Tuesday, June 24, 2008

Water of love

"According to the 2008 Stockholm Water Prize winner, Tony Allan, the Middle East basically “ran out of water” in the 1970s and today largely depends on water from outside the region being traded into the region, primarily in the form of its food imports. Nevertheless, about 87% of the region’s freshwater is allocated to agriculture. Continued water scarcity will affect the region’s social and economic potential, increase land vulnerability to salinization and desertification, and raise the risk for political conflict around the limited water available. Still, arid zones are no less prone to violent behavior than states sharing water in water humid zones."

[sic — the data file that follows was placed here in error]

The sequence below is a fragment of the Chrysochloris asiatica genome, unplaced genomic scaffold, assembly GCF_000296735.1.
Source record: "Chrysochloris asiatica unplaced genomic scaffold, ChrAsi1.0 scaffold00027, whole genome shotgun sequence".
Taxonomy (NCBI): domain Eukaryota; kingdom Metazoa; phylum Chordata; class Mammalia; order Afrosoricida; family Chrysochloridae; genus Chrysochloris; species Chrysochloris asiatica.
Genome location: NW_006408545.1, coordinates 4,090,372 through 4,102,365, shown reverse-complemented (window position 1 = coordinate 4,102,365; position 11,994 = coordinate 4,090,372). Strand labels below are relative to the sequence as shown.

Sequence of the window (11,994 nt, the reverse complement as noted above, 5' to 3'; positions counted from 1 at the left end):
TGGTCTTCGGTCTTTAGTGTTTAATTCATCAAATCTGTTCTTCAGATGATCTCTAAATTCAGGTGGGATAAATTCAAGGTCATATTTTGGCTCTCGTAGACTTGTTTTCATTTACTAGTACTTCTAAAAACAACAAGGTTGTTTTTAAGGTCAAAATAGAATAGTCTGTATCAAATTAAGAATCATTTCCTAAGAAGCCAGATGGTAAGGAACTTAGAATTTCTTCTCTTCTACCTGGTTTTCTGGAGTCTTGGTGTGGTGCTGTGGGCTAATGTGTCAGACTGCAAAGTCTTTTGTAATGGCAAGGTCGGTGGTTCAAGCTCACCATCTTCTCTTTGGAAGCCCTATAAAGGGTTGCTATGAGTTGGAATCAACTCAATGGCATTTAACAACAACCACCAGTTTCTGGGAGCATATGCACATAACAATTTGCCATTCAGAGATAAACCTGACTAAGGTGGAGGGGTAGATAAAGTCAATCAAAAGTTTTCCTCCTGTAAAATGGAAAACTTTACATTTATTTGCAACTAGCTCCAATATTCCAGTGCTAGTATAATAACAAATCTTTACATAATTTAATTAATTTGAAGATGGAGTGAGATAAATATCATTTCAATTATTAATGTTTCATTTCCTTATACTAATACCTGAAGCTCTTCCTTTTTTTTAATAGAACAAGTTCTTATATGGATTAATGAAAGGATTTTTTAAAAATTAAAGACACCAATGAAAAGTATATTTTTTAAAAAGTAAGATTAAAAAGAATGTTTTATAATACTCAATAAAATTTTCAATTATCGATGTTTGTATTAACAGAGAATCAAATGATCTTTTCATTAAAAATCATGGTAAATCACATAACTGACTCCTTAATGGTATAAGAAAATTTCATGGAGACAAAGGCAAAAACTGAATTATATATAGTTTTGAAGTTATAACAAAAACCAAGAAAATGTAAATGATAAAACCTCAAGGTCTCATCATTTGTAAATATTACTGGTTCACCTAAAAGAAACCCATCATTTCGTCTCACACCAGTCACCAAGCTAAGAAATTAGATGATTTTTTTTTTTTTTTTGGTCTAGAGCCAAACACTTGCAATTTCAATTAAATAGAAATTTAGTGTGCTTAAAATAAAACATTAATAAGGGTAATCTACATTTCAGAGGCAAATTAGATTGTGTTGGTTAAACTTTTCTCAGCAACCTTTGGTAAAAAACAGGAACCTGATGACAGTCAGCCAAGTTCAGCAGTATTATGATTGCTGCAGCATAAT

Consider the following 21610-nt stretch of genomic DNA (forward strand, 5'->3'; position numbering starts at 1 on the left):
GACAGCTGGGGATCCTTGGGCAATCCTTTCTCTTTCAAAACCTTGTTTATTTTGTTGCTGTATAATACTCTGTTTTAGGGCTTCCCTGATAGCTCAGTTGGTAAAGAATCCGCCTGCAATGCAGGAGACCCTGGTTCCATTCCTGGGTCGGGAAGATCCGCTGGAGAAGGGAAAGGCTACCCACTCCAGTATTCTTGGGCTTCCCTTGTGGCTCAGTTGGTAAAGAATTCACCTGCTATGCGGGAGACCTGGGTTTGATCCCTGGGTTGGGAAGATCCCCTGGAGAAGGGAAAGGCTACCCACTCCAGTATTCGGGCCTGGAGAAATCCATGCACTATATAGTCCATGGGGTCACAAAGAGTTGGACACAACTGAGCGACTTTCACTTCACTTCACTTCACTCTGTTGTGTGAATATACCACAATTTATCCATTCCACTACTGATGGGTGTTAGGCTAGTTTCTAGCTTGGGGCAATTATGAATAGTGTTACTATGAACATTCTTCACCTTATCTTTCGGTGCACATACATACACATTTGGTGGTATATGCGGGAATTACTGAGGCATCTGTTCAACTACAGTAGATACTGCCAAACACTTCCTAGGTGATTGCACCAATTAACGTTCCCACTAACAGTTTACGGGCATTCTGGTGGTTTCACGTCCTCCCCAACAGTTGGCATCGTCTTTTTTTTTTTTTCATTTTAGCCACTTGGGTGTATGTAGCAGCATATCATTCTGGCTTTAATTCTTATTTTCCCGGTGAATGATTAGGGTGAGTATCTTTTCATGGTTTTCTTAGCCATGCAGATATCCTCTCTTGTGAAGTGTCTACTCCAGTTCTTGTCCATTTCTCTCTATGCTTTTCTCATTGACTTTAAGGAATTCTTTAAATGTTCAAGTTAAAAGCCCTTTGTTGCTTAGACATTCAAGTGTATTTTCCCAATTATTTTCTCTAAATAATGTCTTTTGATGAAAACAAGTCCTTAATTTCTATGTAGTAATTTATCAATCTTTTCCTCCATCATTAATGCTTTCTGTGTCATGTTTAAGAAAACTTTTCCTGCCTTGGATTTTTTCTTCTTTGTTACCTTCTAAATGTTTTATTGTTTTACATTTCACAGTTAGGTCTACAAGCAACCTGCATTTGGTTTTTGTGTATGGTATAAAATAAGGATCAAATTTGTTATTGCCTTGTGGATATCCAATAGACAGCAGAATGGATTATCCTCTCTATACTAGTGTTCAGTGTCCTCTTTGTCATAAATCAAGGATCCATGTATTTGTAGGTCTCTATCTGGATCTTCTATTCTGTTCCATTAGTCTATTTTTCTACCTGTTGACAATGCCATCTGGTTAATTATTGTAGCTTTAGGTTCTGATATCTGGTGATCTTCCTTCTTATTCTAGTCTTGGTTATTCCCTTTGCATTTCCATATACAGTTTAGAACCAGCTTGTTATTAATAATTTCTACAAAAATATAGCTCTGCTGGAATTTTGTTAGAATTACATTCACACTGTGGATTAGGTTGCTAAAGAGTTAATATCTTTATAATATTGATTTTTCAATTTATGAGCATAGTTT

A document on Water and Conflict in the Middle East by the Human Security Gateway.

Remember the Dire Straits song? Read it in context

1 comment:

Leila Abu-Saba said...

Permaculture - dig swales, compost the mounds and let captured rainfall water the ensuing raised planting areas ... as shown in that African article I sent you, and as advocated by those Australian permaculturists - isn't that a low-tech, immediately accessible way to start maximizing the water available right now? Or does this approach have a drawback or flaw that its proponents don't understand?